As it turned out, the alternative -- a three-run double off the wall -- was pretty big anyway, both for Ortiz and the Red Sox.
The clutch knock, delivered in the top of the seventh against lefty reliever Boone Logan, fueled the Red Sox to a 6-2 victory over the White Sox on Saturday.
As Ortiz arrived at second base, he clenched his right fist in appreciation. Just like that, he had produced as many RBIs with one swing as he had in his first seven games of August.
Yes, Big Papi thought he had left the yard.
"Oh yeah, oh yeah," said Ortiz. "Papi knows when the ball is gone, but I guess Mother Nature doesn't want me to hit it out tonight. The wind was blowing really hard tonight."
Dustin Pedroia, who helped set the table for Ortiz by snapping the 1-1 tie with an RBI single, couldn't help but poke some good-natured fun at his teammate.
"That double was hilarious when he thought it was gone," said Pedroia. "You've got to be a strong man to leave this place to [left-center]. It was great to see that. Hopefully, he can build on it and keep going."
Speaking of keeping it going, Daisuke Matsuzaka, a win machine for Boston this season, improved to 13-2. The right-hander went a season-high eight innings, allowing four hits. In the process, Matsuzaka lowered his ERA to 2.90. The case could be made that this was Dice-K's best start of the year.
"He continues to not give up hits," said Red Sox manager Terry Francona. "A couple of leadoff walks. It seems like, for a guy who gave up four hits, it seemed like he had to pitch out of a lot of jams."
Matsuzaka helped himself greatly by inducing the White Sox into four double-play grounders.
"I didn't want to be responsible for our second loss in a row," said Matsuzaka. "I knew that we're facing a good team out there today. It wasn't going to be easy. I made some mistakes, but I was able to hang in there and battle through, and I felt like I was able to pitch like myself a little bit today."
On a night the Sox had been shut down early, Ortiz's towering wall ball turned a tense one-run game into a 5-1 cushion. It was the exclamation point of a three-hit night for Ortiz, who entered the contest with just three hits in his previous 28 at-bats.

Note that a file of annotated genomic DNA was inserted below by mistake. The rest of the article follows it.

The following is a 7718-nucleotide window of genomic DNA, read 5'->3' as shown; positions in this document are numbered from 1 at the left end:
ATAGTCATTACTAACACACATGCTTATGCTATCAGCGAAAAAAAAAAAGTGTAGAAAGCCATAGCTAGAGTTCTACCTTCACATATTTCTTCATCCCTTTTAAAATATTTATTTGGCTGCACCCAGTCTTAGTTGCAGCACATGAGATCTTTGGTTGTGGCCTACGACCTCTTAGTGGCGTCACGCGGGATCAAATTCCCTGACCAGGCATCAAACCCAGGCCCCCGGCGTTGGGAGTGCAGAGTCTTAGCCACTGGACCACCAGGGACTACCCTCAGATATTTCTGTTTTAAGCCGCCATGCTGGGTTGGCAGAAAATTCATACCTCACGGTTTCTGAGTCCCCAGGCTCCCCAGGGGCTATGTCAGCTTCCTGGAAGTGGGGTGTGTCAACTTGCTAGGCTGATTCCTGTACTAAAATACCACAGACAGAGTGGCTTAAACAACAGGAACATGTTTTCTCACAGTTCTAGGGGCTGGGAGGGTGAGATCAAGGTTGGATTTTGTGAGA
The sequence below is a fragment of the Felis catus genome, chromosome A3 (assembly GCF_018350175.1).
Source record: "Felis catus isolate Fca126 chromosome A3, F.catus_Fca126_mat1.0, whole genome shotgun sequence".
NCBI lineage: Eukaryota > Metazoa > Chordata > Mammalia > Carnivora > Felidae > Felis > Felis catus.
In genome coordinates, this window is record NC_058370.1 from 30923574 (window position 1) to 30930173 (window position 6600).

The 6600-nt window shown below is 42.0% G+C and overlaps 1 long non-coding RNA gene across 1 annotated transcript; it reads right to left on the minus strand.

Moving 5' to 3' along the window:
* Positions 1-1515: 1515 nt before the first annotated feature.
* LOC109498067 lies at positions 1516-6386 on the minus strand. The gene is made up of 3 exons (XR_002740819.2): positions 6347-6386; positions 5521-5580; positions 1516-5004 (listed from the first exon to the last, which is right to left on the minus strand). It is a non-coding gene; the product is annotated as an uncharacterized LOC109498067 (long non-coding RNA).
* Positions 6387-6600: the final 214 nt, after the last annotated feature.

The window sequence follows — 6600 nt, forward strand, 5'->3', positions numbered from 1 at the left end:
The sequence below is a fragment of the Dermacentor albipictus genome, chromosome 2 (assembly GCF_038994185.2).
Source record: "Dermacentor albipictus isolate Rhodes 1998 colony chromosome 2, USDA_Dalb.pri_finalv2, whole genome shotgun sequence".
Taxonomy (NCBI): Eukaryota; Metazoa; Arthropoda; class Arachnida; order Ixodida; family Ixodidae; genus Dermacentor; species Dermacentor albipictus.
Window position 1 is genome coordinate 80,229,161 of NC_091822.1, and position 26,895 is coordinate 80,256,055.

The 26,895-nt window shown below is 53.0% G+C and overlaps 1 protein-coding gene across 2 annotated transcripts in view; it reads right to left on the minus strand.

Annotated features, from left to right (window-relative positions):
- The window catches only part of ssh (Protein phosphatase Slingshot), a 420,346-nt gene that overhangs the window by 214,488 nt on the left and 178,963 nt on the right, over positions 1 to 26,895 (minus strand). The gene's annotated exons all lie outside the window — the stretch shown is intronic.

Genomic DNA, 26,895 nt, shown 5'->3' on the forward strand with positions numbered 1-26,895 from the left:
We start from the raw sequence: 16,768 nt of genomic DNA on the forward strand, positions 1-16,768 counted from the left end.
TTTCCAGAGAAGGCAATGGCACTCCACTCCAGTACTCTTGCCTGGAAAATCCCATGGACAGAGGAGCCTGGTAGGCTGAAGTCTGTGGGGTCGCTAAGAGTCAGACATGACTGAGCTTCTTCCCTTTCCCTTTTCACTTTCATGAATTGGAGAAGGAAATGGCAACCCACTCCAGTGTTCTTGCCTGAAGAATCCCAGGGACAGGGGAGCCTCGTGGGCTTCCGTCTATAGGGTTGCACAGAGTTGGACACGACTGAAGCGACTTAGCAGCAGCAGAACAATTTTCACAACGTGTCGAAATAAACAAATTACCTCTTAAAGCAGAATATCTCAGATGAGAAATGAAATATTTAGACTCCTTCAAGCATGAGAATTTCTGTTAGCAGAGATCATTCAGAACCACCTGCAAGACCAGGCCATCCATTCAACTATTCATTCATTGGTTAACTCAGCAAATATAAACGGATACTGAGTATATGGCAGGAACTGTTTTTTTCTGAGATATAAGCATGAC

"I've been working on my stuff and trying to do something to help," said Ortiz, who has been trying to find his way since being activated from the disabled list on July 25.
Jacoby Ellsbury, who has broken out of his slump the past few days, padded the lead with a solo homer to right in the eighth inning.
The White Sox suffered a major blow in the top of the second inning when Ellsbury created an infield hit with his speed. White Sox starter Jose Contreras got a full head of steam on his way to first to cover the first-base bag, but stumbled multiple times and ruptured his left Achilles' tendon, an injury that is all but certain to end his season.
"You don't want to see that happen -- to anybody," said Francona.
D.J. Carrasco was thrust into emergency duty, and he came up huge (4 1/3 innings, one run) for Chicago. The White Sox were able to break the scoreless tie on Orlando Cabrera's RBI single in the bottom of the fifth.
That lead didn't last long.
The Red Sox finally got a rally going in the sixth. Ortiz started it by dropping a single into center. With one out, Mike Lowell delivered a single to right, and Ortiz chugged to third.
Where did that timely burst of speed come from?
"I've been watching Jacoby and Coco [Crisp] doing it," said Ortiz. "Why not?"
For Lowell, it was the end of an 0-for-17 slump. When Jason Bay beat out a fielder's-choice grounder to third, it enabled Ortiz to trot home with the tying run.
The sixth inning merely set the stage for the game-breaking seventh, which could pay a lot bigger dividends than the one win if it is the start of Ortiz being Ortiz again.
"He hit a couple of line drives [earlier in the game]. He feels a little better about himself," said Francona. "Logan comes in, he's got a funky angle and he's got some velocity behind the ball. Again, we needed a big hit."
Ortiz, as he has done so many times in the past, delivered.
"Like I say, some days you get frustrated but at the same time, I think about ... I missed two months of the season and I'm still not 100 percent," said Ortiz. "I don't want to be too crazy and try to overdo things so they get worse."
If Saturday served as any indication, things are getting better for Ortiz, which can only mean the same for the Red Sox.
Ian Browne is a reporter for MLB.com. This story was not subject to the approval of Major League Baseball or its clubs.